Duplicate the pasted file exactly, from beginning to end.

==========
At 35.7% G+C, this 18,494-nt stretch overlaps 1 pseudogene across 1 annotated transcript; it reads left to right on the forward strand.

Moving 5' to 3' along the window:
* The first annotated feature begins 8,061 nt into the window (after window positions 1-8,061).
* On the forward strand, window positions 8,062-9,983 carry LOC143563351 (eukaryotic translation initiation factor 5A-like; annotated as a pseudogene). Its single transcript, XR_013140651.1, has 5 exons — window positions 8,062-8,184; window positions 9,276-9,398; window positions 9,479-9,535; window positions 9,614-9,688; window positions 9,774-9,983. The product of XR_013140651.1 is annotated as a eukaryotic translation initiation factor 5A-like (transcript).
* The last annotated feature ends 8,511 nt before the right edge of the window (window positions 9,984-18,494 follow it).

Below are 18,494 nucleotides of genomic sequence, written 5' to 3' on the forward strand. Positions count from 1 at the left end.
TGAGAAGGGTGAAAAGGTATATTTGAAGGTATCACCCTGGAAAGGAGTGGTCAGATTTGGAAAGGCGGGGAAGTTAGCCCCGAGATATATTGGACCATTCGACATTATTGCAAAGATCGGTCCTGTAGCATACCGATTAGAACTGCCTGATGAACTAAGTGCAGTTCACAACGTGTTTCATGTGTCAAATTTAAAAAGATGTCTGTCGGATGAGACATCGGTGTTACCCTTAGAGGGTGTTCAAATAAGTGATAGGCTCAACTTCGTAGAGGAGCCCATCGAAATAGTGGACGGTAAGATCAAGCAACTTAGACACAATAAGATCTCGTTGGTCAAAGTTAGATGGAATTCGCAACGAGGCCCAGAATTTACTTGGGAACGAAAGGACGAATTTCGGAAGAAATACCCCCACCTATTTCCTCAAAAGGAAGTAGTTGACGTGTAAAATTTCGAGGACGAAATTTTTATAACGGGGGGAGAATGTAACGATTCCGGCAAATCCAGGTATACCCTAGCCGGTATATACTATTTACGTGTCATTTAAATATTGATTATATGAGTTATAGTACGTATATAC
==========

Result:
At 35.7% G+C, this 18,494-nt stretch overlaps 1 pseudogene across 1 annotated transcript; it reads left to right on the forward strand.

Moving 5' to 3' along the window:
* The first annotated feature begins 8,061 nt into the window (after window positions 1-8,061).
* On the forward strand, window positions 8,062-9,983 carry LOC143563351 (eukaryotic translation initiation factor 5A-like; annotated as a pseudogene). Its single transcript, XR_013140651.1, has 5 exons — window positions 8,062-8,184; window positions 9,276-9,398; window positions 9,479-9,535; window positions 9,614-9,688; window positions 9,774-9,983. The product of XR_013140651.1 is annotated as a eukaryotic translation initiation factor 5A-like (transcript).
* The last annotated feature ends 8,511 nt before the right edge of the window (window positions 9,984-18,494 follow it).

Below are 18,494 nucleotides of genomic sequence, written 5' to 3' on the forward strand. Positions count from 1 at the left end.
TGAGAAGGGTGAAAAGGTATATTTGAAGGTATCACCCTGGAAAGGAGTGGTCAGATTTGGAAAGGCGGGGAAGTTAGCCCCGAGATATATTGGACCATTCGACATTATTGCAAAGATCGGTCCTGTAGCATACCGATTAGAACTGCCTGATGAACTAAGTGCAGTTCACAACGTGTTTCATGTGTCAAATTTAAAAAGATGTCTGTCGGATGAGACATCGGTGTTACCCTTAGAGGGTGTTCAAATAAGTGATAGGCTCAACTTCGTAGAGGAGCCCATCGAAATAGTGGACGGTAAGATCAAGCAACTTAGACACAATAAGATCTCGTTGGTCAAAGTTAGATGGAATTCGCAACGAGGCCCAGAATTTACTTGGGAACGAAAGGACGAATTTCGGAAGAAATACCCCCACCTATTTCCTCAAAAGGAAGTAGTTGACGTGTAAAATTTCGAGGACGAAATTTTTATAACGGGGGGAGAATGTAACGATTCCGGCAAATCCAGGTATACCCTAGCCGGTATATACTATTTACGTGTCATTTAAATATTGATTATATGAGTTATAGTACGTATATAC